# Bias voltage of transistor [closed]

I would like to understand the purpose of biasing the transistor and why It has to be halfway between Vcc and ground?

And which terminal of the transistor (Base, collector or emitter) should be between halfway between Vcc and ground while biasing.

An analogy would help a lot. Please

• why It has to be halfway between Vcc and ground? Who says it has to? You can also bias a circuit in a different way. It depends on what you want to achieve with the circuit. Have you read: allaboutcircuits.com/textbook/semiconductors/chpt-4/… ? – Bimpelrekkie Nov 7 '19 at 13:05
• I read it somewhere that when it is biased between Vcc and ground at halfway, we can get the maximum swing at the output voltage. Could you please clarify. – Newbie Nov 7 '19 at 13:06
• we can get the maximum swing at the output voltage Aha! Now what terminal of the transistor connects to the output? – Bimpelrekkie Nov 7 '19 at 13:07
• I think this question has already been asked and answered here – Peter Jennings Nov 7 '19 at 13:16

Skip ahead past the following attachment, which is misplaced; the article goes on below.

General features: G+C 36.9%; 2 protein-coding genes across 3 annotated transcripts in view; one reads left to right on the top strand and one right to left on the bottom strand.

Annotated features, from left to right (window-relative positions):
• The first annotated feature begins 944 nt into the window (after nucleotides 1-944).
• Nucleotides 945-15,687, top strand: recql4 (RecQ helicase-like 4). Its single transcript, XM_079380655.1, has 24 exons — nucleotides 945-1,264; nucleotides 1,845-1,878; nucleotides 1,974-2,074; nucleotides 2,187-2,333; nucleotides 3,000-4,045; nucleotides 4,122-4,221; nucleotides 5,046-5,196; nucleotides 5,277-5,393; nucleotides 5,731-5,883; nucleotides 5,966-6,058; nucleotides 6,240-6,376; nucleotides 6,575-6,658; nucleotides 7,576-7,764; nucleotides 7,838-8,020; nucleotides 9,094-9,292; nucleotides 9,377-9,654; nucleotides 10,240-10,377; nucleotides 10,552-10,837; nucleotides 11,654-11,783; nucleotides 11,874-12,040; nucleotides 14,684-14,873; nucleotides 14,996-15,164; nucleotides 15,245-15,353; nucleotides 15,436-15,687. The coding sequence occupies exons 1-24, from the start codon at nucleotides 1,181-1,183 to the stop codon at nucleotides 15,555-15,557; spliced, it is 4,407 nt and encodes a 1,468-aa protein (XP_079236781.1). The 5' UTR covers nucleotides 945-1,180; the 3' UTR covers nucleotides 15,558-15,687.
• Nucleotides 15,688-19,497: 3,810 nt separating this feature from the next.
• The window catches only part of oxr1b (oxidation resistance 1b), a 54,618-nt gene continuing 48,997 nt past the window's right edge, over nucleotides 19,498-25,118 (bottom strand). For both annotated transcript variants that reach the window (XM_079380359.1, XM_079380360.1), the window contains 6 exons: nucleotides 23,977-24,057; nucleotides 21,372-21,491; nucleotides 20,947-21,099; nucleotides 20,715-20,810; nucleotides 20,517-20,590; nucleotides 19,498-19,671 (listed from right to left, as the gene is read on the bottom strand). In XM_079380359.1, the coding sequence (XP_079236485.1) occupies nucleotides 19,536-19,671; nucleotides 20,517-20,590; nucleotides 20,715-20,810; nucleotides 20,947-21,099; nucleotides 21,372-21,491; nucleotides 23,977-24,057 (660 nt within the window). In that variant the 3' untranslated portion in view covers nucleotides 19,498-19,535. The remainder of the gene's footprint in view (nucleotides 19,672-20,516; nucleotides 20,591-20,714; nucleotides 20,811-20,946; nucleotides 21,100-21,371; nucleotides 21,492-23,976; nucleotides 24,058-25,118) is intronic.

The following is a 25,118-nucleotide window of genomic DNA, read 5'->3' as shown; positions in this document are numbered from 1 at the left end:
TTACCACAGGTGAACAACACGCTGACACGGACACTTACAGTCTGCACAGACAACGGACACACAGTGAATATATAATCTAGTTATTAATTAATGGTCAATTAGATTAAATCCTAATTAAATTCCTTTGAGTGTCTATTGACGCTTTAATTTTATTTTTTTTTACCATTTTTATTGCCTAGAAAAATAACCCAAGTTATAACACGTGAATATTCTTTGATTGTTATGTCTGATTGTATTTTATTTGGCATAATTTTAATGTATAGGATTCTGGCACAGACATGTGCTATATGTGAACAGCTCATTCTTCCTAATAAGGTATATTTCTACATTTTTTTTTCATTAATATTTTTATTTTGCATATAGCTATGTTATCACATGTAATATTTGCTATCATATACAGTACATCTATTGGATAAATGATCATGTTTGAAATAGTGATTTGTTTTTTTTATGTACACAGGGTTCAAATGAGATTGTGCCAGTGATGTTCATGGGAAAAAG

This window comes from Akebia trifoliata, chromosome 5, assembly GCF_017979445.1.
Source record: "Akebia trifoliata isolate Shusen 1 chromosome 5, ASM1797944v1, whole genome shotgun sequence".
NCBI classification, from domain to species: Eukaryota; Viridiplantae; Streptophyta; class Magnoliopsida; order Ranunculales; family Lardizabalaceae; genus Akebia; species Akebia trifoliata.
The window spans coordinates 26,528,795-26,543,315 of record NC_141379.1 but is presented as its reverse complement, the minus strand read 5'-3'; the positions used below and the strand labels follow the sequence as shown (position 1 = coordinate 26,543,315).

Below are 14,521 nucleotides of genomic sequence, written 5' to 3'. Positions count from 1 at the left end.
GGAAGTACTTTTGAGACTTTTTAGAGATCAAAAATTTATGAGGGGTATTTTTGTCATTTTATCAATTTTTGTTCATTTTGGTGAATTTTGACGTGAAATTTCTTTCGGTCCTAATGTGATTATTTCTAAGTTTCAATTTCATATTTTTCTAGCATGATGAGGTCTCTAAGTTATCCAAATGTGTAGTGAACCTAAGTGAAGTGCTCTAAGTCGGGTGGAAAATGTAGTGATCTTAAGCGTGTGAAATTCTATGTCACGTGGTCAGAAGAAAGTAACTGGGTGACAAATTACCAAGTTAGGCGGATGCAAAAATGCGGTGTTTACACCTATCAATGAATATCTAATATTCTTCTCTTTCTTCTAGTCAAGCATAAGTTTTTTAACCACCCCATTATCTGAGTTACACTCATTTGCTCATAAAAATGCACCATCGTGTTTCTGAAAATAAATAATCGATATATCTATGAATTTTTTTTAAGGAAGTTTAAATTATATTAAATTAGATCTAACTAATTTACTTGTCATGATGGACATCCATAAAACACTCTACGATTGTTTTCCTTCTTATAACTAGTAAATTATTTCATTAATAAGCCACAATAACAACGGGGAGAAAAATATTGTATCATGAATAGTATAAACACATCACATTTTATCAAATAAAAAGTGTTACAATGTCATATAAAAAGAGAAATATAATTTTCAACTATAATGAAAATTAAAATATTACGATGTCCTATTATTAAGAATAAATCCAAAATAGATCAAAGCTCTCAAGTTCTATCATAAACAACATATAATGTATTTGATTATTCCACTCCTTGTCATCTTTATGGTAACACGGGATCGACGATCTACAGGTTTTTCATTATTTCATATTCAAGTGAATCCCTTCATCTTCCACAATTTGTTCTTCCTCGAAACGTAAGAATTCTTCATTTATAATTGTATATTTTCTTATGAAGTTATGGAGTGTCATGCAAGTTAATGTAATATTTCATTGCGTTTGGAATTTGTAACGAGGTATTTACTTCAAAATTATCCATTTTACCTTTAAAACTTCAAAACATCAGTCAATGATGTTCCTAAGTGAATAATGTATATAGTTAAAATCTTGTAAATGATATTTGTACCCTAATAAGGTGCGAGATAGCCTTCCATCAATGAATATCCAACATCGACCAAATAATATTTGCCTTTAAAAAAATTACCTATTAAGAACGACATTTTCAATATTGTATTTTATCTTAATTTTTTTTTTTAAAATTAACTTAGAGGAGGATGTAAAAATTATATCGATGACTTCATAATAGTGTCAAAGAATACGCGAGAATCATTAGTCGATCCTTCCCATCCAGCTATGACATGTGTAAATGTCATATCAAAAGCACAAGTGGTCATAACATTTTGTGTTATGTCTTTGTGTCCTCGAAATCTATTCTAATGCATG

• why do we bias transistors to operate the transistor in a sort of "linear" fashion so that it can amplify signals. There is plenty of information to be found about that in books and the internet, there really is no need to explain that in detail here. – Bimpelrekkie Nov 7 '19 at 13:17

It is the collector DC voltage that ought to be midway biased to the positive supply to allow for larger symmetrical output swing.

## Other details

A far better design is to incorporate negative feedback, which is a bit more complicated due to load/source impedance ratios, but works much better for large signal , very low THD, high gain, lower tolerance sensitivity but lower input impedance. These are all tradeoffs in a discrete design.

You know that current gain, hFE in a transistor is not constant and into a collector resistor that represents voltage gain.

You can review a range of discrete data sheets from table values worst case or curves to show the trends.

Generally hFE reduces 50% when due to AC input, the collector current drops to 1% without negative feedback. Also when Vce reduces from < 1V to Vce(sat), the hFE reduces rapidly towards 10% of hFE typ.

Thus ideally the DC collector idle voltage should be near Vcc/2 and current variation <+/-10%. This implies +/-10% of full swing. But if THD is not so important then a bigger swing is possible.

Here you see large swing tradeoffs of high gain and very nonlinear (top) or very low voltage gain (bottom). But attempts to center Vc = Vcc/2 for symmetrical full swing if needed.